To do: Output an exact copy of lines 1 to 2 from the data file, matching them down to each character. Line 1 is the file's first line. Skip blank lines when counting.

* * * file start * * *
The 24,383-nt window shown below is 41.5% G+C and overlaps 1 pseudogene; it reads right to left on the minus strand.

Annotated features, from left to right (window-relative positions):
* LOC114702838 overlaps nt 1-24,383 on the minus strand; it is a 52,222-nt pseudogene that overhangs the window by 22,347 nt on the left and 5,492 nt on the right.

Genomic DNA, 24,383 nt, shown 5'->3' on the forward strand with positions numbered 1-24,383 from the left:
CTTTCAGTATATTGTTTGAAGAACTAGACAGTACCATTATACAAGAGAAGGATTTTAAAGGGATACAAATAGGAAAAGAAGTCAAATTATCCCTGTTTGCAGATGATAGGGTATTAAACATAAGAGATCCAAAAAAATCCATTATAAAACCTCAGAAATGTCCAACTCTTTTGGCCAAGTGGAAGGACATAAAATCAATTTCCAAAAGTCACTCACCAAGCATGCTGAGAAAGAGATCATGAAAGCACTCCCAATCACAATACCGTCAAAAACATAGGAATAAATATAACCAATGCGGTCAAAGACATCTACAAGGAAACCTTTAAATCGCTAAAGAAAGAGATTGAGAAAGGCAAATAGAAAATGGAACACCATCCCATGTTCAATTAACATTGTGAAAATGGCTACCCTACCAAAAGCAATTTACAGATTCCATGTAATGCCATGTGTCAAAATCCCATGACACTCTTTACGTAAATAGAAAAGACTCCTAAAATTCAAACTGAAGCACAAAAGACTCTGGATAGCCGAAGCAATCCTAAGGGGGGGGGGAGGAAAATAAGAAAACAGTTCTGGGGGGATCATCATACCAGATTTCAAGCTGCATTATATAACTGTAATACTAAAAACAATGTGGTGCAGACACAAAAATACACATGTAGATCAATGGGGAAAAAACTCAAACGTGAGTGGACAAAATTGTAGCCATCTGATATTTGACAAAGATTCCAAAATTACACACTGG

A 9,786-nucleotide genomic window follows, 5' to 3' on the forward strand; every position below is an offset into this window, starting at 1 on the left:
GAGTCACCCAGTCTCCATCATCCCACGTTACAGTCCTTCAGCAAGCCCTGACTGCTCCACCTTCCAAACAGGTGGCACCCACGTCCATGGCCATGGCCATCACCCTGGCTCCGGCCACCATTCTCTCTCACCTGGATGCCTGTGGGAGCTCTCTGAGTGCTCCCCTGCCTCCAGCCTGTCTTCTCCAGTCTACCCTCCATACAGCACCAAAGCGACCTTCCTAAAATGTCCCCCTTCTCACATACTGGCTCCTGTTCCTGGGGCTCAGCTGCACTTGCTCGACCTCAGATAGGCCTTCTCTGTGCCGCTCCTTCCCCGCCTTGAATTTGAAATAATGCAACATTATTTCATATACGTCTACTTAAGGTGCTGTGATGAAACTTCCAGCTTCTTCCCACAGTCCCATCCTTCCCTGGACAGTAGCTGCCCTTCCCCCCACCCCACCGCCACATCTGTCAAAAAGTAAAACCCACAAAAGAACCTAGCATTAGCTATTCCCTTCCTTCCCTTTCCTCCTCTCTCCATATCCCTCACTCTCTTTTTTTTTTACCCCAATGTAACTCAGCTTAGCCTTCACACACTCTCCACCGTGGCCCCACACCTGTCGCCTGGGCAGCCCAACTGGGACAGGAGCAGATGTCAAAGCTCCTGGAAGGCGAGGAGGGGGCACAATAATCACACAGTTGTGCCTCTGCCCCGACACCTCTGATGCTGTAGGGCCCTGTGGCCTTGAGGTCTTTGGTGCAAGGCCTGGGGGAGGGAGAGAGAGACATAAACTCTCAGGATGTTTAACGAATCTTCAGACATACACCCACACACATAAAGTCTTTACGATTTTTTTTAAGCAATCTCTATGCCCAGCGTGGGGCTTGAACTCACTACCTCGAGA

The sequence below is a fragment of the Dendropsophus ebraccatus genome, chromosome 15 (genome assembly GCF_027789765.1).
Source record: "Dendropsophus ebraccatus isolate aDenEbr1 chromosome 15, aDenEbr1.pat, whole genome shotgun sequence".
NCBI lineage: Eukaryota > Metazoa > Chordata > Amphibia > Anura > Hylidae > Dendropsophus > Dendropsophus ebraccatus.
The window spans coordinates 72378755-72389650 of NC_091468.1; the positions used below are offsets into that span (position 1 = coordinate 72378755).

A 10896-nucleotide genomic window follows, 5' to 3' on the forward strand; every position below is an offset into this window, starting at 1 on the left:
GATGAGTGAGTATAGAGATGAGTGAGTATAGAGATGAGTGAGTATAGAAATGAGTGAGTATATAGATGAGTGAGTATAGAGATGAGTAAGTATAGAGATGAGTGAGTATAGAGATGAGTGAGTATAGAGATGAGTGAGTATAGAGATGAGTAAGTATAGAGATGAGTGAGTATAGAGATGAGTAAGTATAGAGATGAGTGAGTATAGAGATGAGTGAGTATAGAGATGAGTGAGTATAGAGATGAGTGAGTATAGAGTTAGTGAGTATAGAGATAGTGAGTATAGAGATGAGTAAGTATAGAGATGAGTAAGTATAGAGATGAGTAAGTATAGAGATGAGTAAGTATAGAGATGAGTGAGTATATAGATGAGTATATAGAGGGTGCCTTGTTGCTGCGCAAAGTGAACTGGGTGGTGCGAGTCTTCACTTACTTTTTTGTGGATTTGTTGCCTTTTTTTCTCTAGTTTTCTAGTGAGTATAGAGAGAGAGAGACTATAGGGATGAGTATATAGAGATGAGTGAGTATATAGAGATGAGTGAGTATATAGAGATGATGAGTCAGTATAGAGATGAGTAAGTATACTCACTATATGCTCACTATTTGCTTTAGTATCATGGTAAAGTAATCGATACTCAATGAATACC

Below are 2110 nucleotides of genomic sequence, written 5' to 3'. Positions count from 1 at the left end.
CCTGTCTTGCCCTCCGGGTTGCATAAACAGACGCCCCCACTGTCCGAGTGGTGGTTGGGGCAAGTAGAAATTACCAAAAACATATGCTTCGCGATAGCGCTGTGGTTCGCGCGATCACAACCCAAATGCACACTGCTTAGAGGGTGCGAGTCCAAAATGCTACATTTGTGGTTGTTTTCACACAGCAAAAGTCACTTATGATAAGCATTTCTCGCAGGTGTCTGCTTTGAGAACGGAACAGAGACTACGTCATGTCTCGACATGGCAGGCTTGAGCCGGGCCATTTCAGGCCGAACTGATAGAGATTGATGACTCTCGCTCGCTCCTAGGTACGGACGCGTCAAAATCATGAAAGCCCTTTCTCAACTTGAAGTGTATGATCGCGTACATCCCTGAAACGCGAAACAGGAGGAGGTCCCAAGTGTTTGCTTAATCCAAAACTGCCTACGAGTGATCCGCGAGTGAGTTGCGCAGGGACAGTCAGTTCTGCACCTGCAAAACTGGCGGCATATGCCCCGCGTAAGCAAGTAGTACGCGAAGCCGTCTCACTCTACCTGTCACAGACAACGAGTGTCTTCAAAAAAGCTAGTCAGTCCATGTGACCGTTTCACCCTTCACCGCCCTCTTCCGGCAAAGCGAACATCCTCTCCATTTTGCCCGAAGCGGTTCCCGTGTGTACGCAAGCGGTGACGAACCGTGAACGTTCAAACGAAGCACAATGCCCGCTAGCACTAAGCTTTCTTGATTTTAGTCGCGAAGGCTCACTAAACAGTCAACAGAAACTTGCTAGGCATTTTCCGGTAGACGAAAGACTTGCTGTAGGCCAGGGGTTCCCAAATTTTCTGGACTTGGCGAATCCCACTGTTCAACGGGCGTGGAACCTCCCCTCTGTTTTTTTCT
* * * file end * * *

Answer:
The 24,383-nt window shown below is 41.5% G+C and overlaps 1 pseudogene; it reads right to left on the minus strand.

Annotated features, from left to right (window-relative positions):